Jay Cutler tries to silence fans

Chicago Bears quarterback Jay Cutler delivered a self-described public service announcement regarding the conduct of Bears fans when their team has the ball in the red zone.

Be quiet!

"Please, please, please, let's tone it down a little bit when we're down on the 20," Cutler said after leading the Bears to a 41-21 win over the Indianapolis Colts on Sunday at Soldier Field. "You're more than welcome to yell and scream and do whatever you want to do after we score, but please let's go ahead and quiet the stadium down and save it until after we score.

"Thank you. PSA."

Cutler looked visibly upset as he tried to quiet the crowd Sunday, but the noise didn't seem to affect him much as he completed 21 of 35 passes for 333 yards and two touchdowns. He was intercepted once and it was returned for a touchdown.

Communication may be even more important this season as Cutler has more freedom to audible at the line of scrimmage under new offensive coordinator Mike Tice.

On Monday, Cutler stood by his comments.

"As fans I think everyone complained about a lack of being able to audible and change the play at the line and save plays that were going to be headed into the wrong front or wrong coverage," he said on "The Jay Cutler Show" on ESPN 1000. "If we're going to have the ability to do that, which we had some stuff down at the goal line, the stadium has to be quiet for everyone to hear and for us to all be on the same page. If one guy doesn't hear it they are going to be running the wrong thing and that's the last thing we need.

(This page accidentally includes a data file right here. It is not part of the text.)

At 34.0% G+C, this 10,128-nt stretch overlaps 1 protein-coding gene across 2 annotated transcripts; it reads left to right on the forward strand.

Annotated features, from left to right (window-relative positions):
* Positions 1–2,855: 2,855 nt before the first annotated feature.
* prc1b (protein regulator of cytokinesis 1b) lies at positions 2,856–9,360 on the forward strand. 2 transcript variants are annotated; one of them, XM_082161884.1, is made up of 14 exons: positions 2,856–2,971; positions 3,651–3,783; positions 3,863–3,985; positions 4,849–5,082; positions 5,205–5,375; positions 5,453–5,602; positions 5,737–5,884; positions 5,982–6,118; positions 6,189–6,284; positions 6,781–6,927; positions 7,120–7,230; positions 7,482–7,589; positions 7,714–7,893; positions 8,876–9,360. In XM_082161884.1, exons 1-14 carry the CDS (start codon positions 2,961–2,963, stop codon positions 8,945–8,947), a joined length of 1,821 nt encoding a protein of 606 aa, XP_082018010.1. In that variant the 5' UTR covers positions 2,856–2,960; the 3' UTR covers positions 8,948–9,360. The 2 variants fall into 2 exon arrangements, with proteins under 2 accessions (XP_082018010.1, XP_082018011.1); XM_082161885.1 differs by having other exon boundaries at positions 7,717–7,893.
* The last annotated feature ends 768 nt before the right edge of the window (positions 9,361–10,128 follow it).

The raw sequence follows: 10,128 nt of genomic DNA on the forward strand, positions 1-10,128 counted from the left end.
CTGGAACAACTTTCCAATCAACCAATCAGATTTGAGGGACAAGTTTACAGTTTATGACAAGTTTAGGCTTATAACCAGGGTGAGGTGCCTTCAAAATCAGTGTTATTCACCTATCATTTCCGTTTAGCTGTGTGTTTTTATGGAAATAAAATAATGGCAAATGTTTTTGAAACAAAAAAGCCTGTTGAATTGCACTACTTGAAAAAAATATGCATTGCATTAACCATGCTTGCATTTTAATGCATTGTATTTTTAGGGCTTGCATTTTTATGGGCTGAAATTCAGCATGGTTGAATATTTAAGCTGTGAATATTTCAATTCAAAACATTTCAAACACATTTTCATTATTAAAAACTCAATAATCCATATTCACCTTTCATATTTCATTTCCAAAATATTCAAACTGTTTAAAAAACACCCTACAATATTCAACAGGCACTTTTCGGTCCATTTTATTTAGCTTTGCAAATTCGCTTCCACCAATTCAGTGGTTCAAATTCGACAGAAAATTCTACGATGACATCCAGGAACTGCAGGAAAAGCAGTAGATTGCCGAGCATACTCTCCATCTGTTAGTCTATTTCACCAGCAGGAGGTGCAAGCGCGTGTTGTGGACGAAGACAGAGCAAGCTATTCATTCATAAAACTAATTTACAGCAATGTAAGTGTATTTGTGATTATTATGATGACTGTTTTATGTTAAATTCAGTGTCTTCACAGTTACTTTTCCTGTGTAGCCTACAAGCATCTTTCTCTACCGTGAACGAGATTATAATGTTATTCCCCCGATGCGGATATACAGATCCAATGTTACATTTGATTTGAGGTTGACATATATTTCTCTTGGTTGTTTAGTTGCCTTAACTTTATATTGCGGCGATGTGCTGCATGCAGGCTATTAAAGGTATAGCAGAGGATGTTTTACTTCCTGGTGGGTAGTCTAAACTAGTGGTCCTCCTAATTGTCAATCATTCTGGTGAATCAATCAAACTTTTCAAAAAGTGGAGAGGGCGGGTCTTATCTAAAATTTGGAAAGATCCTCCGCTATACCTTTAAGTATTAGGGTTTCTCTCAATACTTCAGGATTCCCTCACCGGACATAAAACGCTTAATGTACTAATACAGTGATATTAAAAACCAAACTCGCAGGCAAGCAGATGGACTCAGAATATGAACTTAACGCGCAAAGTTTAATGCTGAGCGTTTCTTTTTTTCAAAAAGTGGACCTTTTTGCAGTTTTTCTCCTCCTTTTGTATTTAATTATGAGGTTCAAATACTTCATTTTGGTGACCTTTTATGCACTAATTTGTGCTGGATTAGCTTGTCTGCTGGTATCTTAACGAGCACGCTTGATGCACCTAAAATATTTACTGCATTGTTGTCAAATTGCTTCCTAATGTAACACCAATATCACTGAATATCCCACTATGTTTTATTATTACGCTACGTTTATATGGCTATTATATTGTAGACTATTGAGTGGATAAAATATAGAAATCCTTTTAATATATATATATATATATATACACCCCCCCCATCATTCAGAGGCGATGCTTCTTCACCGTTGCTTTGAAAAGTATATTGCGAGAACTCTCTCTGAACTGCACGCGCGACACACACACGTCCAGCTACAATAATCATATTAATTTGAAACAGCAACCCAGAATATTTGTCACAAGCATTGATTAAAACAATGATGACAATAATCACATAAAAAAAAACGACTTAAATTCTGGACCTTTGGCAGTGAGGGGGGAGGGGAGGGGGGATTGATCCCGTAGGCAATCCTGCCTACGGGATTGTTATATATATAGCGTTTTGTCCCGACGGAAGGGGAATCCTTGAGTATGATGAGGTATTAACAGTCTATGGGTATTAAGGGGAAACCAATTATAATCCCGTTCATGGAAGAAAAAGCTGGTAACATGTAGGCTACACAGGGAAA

"Some people I hear today are a little bit perturbed about the way I said it, but it is what it is. We need everyone quiet down there. End of story."

Bears coach Lovie Smith said Monday he too would prefer Bears fans to quiet down when their team is at the red zone.

"First off, talking to the fans, I thought they were outstanding on third downs and first and all of the downs," he said. "As a general rule, when our defense is out there, that's the beauty of having a home crowd, when our defense is on the field and their offense is trying to get the different communication that they have to go through.

"And when we have the ball offensively, yes, we would like for our crowd to be as quiet as possible then. Of course we'd love for you to cheer right after the play. But in between, when we're trying to communicate, yes, we definitely need them to be quiet then."

The Bears play the Green Bay Packers at Lambeau Field on Thursday.